In its latest trading statement for the 13 weeks to 26 December, taken in the so-called “golden quarter” of trading, Marks & Spencer saw clothing and home revenue decrease by 25.1% year-on-year to £787m.

That reflected the Lockdown 2 forced closures of non-essential retail – from 5 November to 1 December in England – and other varying tiered Covid-19 restrictions throughout the period.

Total Q3 revenue was down 8.2%, however, the retailer said it had “continued robust trading performance in the face of volatile Covid headwinds.”

While in-store sales declined by 46.5%, that was partially off-set by strong clothing and home online sales growth of 47.5% to £353m in the period. The sales mix remained heavily biased to Covid-influenced product such as sleepwear and leisurewear.

M&S CEO Steve Rowe, said: “Given the on-off restrictions and distortions in demand patterns our trading was robust over the Christmas period. More importantly, beneath the Covid clouds we saw a very strong performance from the food business including Ocado Retail and a further acceleration of clothing and home online.

“Near term trading remains very challenging but we are continuing to accelerate change under our ‘Never the Same Again’ programme to ensure the business emerges from the pandemic in very different shape.”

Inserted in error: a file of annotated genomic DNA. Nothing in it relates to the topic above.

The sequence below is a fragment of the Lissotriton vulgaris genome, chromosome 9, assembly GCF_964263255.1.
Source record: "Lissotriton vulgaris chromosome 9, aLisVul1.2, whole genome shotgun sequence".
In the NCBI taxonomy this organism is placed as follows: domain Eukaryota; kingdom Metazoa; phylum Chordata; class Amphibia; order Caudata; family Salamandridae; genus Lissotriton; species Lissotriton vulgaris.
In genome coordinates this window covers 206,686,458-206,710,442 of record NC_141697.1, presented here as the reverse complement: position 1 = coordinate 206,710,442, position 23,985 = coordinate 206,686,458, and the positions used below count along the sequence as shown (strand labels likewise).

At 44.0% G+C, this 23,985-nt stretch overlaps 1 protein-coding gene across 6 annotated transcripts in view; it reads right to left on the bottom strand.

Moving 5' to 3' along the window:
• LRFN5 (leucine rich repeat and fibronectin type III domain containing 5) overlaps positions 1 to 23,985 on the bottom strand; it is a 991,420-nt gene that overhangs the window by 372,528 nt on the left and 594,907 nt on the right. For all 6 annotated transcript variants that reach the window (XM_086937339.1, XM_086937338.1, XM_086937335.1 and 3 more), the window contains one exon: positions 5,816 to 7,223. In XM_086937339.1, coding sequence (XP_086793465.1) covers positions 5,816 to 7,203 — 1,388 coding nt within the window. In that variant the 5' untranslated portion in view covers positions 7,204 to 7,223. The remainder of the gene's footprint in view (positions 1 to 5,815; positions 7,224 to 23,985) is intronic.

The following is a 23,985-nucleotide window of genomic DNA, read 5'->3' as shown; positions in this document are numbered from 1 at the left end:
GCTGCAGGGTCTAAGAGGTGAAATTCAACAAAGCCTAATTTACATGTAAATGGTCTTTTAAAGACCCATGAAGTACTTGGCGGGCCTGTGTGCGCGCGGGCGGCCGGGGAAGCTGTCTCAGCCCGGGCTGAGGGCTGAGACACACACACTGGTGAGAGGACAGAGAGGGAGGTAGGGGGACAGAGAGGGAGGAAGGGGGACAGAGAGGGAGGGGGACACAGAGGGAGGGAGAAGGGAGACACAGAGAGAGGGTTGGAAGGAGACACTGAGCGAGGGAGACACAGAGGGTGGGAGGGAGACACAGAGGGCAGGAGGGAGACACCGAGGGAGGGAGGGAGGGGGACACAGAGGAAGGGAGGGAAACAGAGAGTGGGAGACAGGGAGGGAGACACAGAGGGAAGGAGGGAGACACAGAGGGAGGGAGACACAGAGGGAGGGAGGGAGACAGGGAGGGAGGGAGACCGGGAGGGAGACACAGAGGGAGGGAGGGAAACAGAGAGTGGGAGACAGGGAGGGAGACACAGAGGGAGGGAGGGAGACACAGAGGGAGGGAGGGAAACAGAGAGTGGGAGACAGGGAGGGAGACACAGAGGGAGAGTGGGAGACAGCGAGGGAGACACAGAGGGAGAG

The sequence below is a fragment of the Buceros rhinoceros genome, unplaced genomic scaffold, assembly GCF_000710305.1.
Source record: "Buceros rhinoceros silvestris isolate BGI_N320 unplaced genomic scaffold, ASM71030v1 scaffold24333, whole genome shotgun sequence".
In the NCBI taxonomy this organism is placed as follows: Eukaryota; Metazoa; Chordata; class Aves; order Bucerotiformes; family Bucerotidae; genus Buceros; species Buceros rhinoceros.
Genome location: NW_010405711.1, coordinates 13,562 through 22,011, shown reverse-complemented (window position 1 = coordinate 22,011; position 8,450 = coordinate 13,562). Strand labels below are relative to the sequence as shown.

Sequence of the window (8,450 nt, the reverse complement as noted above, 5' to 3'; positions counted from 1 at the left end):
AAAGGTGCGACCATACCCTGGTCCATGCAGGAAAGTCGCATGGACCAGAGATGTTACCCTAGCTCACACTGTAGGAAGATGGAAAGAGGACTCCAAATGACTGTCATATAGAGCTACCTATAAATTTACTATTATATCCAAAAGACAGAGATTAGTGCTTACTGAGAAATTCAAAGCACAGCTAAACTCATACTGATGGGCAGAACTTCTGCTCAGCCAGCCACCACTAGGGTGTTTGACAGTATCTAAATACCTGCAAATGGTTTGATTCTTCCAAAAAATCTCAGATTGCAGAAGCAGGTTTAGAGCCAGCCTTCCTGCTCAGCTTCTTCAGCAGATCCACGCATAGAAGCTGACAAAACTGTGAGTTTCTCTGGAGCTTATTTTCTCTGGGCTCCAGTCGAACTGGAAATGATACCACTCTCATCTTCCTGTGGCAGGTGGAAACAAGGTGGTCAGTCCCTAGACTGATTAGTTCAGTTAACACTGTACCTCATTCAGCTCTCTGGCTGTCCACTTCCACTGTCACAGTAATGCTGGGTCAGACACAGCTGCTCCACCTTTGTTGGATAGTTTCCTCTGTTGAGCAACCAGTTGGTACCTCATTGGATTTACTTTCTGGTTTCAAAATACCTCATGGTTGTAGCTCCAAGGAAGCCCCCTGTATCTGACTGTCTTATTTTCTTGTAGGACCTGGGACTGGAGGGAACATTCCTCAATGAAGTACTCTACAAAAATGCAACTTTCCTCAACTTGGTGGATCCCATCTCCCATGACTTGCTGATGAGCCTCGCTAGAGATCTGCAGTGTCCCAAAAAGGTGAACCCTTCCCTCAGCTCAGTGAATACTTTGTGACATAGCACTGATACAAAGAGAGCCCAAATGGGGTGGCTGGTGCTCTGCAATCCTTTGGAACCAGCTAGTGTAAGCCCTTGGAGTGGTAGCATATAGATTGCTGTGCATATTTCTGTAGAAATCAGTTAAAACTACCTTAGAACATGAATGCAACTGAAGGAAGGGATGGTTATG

During the period many blanket promotions were removed, and the ratio of full price sales improved with full price sales declining a more modest -4.8% and online orders more than doubling. As a result, the stock position as M&S entered the latest lockdown was strong.

International revenue fell 10.4% to £239m, impacted by changing coronavirus restrictions.

Rowe also warned that, despite the UK signing a free trade agreement with the EU, new rules and regulations are set to “significantly impact” its overseas ventures in Ireland, the Czech Republic and France, although he insisted the company is “actively working to mitigate” the issues.

Earlier this week is was revealed that M&S was close to securing a deal to buy the Jaeger brand from the distressed Edinburgh Woollen Mill Group.